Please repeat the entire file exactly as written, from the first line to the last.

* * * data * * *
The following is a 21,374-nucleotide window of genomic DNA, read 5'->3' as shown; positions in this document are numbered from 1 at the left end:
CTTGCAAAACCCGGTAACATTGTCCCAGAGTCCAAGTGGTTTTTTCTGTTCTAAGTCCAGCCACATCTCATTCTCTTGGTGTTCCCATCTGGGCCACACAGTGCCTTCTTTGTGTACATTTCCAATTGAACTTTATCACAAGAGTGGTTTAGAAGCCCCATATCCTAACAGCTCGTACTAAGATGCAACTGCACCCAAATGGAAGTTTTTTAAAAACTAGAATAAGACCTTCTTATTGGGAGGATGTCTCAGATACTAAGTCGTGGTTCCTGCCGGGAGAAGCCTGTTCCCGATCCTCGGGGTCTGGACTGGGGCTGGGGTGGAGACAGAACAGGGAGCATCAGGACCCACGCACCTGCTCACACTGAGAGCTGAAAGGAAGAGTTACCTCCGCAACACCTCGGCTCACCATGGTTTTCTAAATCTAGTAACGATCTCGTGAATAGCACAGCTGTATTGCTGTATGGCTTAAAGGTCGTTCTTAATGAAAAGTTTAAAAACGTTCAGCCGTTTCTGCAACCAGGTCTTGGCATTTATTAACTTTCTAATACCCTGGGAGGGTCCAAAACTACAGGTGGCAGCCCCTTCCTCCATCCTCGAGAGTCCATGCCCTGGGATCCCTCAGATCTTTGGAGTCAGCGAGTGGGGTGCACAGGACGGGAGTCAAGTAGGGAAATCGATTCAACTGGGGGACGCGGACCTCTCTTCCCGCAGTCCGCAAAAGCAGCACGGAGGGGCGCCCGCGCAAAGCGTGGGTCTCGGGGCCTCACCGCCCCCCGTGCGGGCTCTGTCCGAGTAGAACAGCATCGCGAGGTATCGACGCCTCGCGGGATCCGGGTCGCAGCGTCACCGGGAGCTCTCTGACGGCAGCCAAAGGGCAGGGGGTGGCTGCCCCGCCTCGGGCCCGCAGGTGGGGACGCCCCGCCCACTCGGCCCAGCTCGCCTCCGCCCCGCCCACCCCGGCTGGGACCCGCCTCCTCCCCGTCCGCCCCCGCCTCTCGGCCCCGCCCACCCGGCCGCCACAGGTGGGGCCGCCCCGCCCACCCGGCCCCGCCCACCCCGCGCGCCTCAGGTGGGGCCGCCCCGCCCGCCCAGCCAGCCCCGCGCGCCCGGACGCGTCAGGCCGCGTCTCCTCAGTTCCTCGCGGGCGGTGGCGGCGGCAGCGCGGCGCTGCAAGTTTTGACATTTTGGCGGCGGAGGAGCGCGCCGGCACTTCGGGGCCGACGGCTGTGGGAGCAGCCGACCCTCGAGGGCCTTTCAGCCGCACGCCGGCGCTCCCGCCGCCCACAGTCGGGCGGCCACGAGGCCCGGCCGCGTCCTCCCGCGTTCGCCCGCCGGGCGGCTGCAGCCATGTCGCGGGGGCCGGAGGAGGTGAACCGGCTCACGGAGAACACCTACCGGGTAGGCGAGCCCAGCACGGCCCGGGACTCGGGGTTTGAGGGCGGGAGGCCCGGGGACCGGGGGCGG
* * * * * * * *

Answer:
The following is a 21,374-nucleotide window of genomic DNA, read 5'->3' as shown; positions in this document are numbered from 1 at the left end:
CTTGCAAAACCCGGTAACATTGTCCCAGAGTCCAAGTGGTTTTTTCTGTTCTAAGTCCAGCCACATCTCATTCTCTTGGTGTTCCCATCTGGGCCACACAGTGCCTTCTTTGTGTACATTTCCAATTGAACTTTATCACAAGAGTGGTTTAGAAGCCCCATATCCTAACAGCTCGTACTAAGATGCAACTGCACCCAAATGGAAGTTTTTTAAAAACTAGAATAAGACCTTCTTATTGGGAGGATGTCTCAGATACTAAGTCGTGGTTCCTGCCGGGAGAAGCCTGTTCCCGATCCTCGGGGTCTGGACTGGGGCTGGGGTGGAGACAGAACAGGGAGCATCAGGACCCACGCACCTGCTCACACTGAGAGCTGAAAGGAAGAGTTACCTCCGCAACACCTCGGCTCACCATGGTTTTCTAAATCTAGTAACGATCTCGTGAATAGCACAGCTGTATTGCTGTATGGCTTAAAGGTCGTTCTTAATGAAAAGTTTAAAAACGTTCAGCCGTTTCTGCAACCAGGTCTTGGCATTTATTAACTTTCTAATACCCTGGGAGGGTCCAAAACTACAGGTGGCAGCCCCTTCCTCCATCCTCGAGAGTCCATGCCCTGGGATCCCTCAGATCTTTGGAGTCAGCGAGTGGGGTGCACAGGACGGGAGTCAAGTAGGGAAATCGATTCAACTGGGGGACGCGGACCTCTCTTCCCGCAGTCCGCAAAAGCAGCACGGAGGGGCGCCCGCGCAAAGCGTGGGTCTCGGGGCCTCACCGCCCCCCGTGCGGGCTCTGTCCGAGTAGAACAGCATCGCGAGGTATCGACGCCTCGCGGGATCCGGGTCGCAGCGTCACCGGGAGCTCTCTGACGGCAGCCAAAGGGCAGGGGGTGGCTGCCCCGCCTCGGGCCCGCAGGTGGGGACGCCCCGCCCACTCGGCCCAGCTCGCCTCCGCCCCGCCCACCCCGGCTGGGACCCGCCTCCTCCCCGTCCGCCCCCGCCTCTCGGCCCCGCCCACCCGGCCGCCACAGGTGGGGCCGCCCCGCCCACCCGGCCCCGCCCACCCCGCGCGCCTCAGGTGGGGCCGCCCCGCCCGCCCAGCCAGCCCCGCGCGCCCGGACGCGTCAGGCCGCGTCTCCTCAGTTCCTCGCGGGCGGTGGCGGCGGCAGCGCGGCGCTGCAAGTTTTGACATTTTGGCGGCGGAGGAGCGCGCCGGCACTTCGGGGCCGACGGCTGTGGGAGCAGCCGACCCTCGAGGGCCTTTCAGCCGCACGCCGGCGCTCCCGCCGCCCACAGTCGGGCGGCCACGAGGCCCGGCCGCGTCCTCCCGCGTTCGCCCGCCGGGCGGCTGCAGCCATGTCGCGGGGGCCGGAGGAGGTGAACCGGCTCACGGAGAACACCTACCGGGTAGGCGAGCCCAGCACGGCCCGGGACTCGGGGTTTGAGGGCGGGAGGCCCGGGGACCGGGGGCGG